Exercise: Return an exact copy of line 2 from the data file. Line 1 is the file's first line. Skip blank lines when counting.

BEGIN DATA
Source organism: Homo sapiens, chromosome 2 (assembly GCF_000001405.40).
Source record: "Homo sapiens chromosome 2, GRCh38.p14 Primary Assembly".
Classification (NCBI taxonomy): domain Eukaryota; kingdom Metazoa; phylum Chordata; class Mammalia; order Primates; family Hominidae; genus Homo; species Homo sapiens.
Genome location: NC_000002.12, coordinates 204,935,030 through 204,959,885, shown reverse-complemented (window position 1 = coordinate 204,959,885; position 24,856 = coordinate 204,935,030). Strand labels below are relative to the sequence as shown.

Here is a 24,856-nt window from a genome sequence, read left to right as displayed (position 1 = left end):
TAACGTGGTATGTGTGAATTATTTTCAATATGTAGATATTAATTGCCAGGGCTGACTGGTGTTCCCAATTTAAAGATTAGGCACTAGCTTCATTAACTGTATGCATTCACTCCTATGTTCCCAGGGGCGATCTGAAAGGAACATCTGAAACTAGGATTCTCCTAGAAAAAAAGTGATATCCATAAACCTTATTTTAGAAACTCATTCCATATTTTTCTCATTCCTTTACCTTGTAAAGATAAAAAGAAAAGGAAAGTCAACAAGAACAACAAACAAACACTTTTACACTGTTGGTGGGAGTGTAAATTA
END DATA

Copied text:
Source record: "Homo sapiens chromosome 2, GRCh38.p14 Primary Assembly".